I received a 2008 Dell XPS One from a friend and after two months of working, the machine just won't provide anything on the monitor. All black screen. The power button on the side is blue, and the monitor button on the front is blue, fans are on, but not the video. After researching a bunch on the web, it could be the video card from what I've been reading.
I got the manual, opened it up, took out the video card with the heat sink attached, and now am just searching for DIY ways to try and fix the video card/heat sink. Are there any things I can try to do to the card to salvage it? Just want to try something before plunking down the dollars on a new one.
Thanks in advance if anyone can help me out.
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short of putting in another exact same model video card, there's nothing you can do to check it. The other option is to test the current card in another computer, but the environment won't be the same...
Sounds like the video chip needs a reflow. Does it have an Nvidia chip in it? Was a common problem with a series of their laptops. Led to a class action even.
Odd are though either gpu needs to be replaced because of bad lead free solder in the actual die layers itself, or the solder balls on the bga came loose and it needs a reflow.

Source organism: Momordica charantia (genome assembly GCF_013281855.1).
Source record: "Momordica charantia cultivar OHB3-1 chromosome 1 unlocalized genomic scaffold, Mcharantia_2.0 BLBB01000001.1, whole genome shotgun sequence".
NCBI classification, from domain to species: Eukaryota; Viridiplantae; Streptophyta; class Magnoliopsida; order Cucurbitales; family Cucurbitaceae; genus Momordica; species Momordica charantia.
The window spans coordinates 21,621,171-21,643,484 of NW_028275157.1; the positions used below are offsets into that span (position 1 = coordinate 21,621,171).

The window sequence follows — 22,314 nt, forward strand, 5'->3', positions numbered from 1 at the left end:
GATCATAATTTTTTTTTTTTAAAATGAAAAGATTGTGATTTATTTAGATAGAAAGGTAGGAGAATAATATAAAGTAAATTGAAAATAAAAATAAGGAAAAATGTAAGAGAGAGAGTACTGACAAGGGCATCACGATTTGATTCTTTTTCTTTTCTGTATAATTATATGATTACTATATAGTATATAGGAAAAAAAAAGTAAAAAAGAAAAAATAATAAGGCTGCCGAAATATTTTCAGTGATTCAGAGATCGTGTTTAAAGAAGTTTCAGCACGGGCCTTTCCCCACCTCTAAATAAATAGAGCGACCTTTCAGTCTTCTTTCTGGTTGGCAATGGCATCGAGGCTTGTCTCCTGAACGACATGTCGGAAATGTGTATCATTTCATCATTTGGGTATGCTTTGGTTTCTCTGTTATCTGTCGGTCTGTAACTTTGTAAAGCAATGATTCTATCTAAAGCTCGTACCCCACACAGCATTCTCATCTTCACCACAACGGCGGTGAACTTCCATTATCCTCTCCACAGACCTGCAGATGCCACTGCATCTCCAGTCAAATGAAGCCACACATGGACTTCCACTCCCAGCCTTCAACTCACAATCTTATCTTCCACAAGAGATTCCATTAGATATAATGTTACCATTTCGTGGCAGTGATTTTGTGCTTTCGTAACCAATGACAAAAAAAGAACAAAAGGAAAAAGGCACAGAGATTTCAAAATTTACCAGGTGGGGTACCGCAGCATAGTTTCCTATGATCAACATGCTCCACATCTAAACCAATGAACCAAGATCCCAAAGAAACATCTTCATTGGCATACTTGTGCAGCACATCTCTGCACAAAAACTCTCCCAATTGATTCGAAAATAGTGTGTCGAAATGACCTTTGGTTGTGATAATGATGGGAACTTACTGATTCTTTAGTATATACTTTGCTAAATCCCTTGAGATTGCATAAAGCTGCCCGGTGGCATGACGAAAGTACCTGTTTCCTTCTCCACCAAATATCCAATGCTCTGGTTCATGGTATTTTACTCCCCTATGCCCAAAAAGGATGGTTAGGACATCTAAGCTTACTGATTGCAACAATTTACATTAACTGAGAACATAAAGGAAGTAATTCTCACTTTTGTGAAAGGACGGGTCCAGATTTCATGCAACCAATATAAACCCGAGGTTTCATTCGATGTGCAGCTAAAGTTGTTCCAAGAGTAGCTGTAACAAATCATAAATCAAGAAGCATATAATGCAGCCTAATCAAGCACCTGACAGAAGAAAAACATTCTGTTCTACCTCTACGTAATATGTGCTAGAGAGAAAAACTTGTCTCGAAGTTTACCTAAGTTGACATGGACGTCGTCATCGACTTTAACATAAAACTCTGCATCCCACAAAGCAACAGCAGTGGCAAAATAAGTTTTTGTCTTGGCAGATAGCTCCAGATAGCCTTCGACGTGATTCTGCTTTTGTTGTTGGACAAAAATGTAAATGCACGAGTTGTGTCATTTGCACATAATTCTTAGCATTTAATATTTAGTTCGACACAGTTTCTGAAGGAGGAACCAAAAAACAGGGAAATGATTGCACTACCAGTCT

anybody with a decent reflow machine could this. You'll see online people say put it in the oven, take a heatgun to it, hair dryer, etc. These are all temp fixes and will faill. Lead free solder melts at 217c and needs a dwell time of at least 20 seconds at around 222 to keep the solder liquid and fix the bga balls. The odds you hit that temp with your oven or heatgun are slim. Either it will fix and die again or you'll toast the chip and melt the balls together and really screw it up.
I fix mostly xbox 360s and ps3's with a reflow machine but use it for laptops on occasion too.
Probably your only bet to fix it is find someone who can reflow it or replace the gpu with a reflow machine.
Yes, it has an Nvidia chip in it. I did think about heating it up after seeing those fixes on some sites, but afraid I won't hit the temps you're talking about to make it work. Will admit, I'm out of my league with some of your terminology, but interested in what is involved in "reflowing a video chip."
And just to confirm, when you mention "laptop," you're including a dell xps one in that reference since it's an all-in-one rig similar to a laptop's build, correct?